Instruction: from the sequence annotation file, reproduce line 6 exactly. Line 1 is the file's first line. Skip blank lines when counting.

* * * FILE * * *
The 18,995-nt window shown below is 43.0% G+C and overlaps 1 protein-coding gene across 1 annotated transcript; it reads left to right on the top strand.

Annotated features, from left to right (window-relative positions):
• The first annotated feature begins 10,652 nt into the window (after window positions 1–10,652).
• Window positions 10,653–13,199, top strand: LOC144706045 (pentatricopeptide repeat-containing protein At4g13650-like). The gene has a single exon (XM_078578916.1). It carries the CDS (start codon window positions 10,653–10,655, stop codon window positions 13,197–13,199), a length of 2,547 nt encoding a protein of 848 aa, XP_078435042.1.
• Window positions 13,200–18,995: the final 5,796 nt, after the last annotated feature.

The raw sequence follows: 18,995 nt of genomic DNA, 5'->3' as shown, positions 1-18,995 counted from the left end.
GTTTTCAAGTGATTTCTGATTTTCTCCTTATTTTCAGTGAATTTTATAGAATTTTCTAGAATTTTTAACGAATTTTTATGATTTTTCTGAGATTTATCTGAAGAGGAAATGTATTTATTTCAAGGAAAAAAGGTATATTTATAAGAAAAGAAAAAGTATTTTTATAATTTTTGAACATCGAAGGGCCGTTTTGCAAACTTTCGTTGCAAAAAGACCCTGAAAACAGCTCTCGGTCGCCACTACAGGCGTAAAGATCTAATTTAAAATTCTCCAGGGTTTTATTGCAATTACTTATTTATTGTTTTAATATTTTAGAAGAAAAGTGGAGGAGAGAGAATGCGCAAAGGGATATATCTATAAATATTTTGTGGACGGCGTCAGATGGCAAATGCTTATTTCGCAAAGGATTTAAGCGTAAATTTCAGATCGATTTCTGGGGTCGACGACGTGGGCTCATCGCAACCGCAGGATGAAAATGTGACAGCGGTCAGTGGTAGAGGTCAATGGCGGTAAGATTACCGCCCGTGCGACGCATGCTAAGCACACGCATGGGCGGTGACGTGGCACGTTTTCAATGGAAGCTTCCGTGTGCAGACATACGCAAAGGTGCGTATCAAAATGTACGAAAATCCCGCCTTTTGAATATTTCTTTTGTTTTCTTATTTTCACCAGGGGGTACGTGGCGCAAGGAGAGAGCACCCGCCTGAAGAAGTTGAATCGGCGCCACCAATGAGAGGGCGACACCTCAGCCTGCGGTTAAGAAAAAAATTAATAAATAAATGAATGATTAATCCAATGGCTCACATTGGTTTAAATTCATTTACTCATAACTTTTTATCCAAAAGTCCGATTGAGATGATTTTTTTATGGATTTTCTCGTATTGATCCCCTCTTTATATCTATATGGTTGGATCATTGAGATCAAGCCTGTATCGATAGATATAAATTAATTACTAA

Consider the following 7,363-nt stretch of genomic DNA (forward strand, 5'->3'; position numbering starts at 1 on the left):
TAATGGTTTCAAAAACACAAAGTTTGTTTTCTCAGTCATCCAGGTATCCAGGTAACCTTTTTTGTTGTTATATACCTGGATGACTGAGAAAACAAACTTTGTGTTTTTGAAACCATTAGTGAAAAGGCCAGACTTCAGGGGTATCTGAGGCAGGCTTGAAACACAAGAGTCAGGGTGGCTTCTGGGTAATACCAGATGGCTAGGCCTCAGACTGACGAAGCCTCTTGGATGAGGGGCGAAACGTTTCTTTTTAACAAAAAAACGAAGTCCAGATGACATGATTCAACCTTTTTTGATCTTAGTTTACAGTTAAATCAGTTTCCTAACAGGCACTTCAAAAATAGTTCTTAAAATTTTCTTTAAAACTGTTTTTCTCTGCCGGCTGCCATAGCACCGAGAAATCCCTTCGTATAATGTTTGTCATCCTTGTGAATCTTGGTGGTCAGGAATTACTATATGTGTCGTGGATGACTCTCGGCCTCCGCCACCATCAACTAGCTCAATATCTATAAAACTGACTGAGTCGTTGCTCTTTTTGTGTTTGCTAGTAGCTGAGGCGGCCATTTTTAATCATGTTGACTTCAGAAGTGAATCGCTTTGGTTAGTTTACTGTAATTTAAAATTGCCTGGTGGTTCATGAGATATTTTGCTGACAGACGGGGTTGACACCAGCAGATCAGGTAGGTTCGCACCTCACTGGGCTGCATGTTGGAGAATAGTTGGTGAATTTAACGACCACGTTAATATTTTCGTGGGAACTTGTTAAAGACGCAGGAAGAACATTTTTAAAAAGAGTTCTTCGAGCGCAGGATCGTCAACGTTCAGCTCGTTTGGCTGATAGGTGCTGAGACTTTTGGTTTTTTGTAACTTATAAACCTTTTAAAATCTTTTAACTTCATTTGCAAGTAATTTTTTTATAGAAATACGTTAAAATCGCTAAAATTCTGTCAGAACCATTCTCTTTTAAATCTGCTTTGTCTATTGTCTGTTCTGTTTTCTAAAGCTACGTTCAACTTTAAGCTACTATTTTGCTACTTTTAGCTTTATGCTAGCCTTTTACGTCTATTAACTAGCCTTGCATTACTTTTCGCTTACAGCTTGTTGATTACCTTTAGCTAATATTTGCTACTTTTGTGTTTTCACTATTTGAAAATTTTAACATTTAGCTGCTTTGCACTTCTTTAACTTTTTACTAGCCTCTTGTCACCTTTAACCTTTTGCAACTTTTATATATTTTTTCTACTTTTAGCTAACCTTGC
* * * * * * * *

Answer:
The raw sequence follows: 18,995 nt of genomic DNA, 5'->3' as shown, positions 1-18,995 counted from the left end.